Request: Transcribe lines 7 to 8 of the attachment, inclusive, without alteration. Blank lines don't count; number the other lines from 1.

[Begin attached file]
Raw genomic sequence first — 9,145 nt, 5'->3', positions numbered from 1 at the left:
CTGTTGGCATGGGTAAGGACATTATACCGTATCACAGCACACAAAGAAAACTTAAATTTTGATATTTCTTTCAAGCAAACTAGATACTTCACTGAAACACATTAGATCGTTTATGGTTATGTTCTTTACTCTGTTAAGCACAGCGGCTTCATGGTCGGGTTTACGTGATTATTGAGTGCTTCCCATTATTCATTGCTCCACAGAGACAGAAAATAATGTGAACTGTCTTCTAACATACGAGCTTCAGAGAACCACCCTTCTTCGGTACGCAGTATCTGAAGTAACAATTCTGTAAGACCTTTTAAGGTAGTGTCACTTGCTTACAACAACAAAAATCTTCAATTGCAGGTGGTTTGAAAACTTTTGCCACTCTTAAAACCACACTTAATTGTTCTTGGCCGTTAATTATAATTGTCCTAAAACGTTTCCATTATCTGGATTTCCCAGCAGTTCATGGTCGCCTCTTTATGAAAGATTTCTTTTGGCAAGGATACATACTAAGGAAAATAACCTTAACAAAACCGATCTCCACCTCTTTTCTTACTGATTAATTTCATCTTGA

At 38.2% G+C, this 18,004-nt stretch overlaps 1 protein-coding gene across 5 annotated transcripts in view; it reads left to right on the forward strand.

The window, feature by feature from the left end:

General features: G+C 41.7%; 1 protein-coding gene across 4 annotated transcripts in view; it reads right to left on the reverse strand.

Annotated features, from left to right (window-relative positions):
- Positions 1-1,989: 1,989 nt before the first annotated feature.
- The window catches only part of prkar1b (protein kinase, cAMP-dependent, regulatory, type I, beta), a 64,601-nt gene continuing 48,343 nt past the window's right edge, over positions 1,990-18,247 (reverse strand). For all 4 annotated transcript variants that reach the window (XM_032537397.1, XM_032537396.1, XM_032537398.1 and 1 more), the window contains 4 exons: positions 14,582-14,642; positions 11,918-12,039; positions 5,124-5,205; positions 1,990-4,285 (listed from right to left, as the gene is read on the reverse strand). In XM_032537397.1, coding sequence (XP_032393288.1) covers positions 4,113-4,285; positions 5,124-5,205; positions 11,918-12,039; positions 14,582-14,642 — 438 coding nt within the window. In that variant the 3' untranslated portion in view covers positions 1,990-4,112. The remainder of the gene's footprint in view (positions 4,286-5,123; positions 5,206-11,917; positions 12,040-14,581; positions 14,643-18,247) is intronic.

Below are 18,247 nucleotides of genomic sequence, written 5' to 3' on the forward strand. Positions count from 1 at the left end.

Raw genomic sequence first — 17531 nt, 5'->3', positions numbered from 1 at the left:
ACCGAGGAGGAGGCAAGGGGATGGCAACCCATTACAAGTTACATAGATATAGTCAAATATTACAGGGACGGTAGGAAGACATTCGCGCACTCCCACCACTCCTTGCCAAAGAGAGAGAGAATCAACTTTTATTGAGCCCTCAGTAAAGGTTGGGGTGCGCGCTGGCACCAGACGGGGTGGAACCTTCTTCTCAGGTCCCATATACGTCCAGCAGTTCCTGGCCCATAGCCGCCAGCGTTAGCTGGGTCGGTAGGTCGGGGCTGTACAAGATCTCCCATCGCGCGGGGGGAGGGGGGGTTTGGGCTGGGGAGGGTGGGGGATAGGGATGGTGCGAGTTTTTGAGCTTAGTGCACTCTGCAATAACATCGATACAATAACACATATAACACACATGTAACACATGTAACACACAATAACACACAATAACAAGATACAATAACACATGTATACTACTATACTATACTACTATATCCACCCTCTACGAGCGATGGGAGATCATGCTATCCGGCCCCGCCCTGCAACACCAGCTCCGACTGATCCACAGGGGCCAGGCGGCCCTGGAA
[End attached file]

- Positions 1-1,989: 1,989 nt before the first annotated feature.
- The window catches only part of prkar1b (protein kinase, cAMP-dependent, regulatory, type I, beta), a 64,601-nt gene continuing 48,343 nt past the window's right edge, over positions 1,990-18,247 (reverse strand). For all 4 annotated transcript variants that reach the window (XM_032537397.1, XM_032537396.1, XM_032537398.1 and 1 more), the window contains 4 exons: positions 14,582-14,642; positions 11,918-12,039; positions 5,124-5,205; positions 1,990-4,285 (listed from right to left, as the gene is read on the reverse strand). In XM_032537397.1, coding sequence (XP_032393288.1) covers positions 4,113-4,285; positions 5,124-5,205; positions 11,918-12,039; positions 14,582-14,642 — 438 coding nt within the window. In that variant the 3' untranslated portion in view covers positions 1,990-4,112. The remainder of the gene's footprint in view (positions 4,286-5,123; positions 5,206-11,917; positions 12,040-14,581; positions 14,643-18,247) is intronic.